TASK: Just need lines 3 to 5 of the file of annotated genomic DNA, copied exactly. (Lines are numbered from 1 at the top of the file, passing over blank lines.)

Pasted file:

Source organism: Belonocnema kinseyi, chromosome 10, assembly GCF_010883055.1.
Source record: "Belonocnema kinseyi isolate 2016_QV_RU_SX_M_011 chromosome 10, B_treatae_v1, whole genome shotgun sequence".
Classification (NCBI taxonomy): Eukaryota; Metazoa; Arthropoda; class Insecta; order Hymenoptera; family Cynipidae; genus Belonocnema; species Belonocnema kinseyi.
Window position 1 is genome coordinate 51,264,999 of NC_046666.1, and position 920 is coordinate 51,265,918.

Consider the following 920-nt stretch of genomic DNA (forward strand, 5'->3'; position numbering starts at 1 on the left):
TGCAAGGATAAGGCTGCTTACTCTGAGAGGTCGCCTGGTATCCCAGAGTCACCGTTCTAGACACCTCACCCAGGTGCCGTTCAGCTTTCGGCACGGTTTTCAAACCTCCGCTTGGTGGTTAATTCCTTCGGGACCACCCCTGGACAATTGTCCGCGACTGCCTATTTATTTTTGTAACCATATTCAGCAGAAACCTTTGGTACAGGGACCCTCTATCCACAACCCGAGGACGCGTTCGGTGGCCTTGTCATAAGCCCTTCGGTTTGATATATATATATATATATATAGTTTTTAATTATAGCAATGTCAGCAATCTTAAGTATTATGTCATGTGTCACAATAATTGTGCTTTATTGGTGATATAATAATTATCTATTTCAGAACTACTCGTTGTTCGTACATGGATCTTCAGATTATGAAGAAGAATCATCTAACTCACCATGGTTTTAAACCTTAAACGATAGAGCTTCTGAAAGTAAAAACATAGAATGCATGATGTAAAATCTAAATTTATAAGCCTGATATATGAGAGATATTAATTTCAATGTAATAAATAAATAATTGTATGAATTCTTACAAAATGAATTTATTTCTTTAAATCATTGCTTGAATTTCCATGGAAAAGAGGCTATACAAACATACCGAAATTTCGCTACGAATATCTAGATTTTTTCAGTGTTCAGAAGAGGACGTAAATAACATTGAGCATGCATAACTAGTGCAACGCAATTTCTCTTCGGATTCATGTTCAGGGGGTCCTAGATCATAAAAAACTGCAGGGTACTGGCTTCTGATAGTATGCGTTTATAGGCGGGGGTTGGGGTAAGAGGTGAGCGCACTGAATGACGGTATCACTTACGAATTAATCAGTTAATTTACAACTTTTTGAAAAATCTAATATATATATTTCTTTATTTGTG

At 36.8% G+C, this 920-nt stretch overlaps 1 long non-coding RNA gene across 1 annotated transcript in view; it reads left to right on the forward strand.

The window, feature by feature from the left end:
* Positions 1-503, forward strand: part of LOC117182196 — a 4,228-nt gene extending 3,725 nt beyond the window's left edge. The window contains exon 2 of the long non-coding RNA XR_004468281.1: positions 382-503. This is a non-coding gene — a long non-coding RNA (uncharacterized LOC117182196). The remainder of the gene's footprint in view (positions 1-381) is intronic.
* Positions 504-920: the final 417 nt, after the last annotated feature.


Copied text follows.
Classification (NCBI taxonomy): Eukaryota; Metazoa; Arthropoda; class Insecta; order Hymenoptera; family Cynipidae; genus Belonocnema; species Belonocnema kinseyi.
Window position 1 is genome coordinate 51,264,999 of NC_046666.1, and position 920 is coordinate 51,265,918.

Consider the following 920-nt stretch of genomic DNA (forward strand, 5'->3'; position numbering starts at 1 on the left):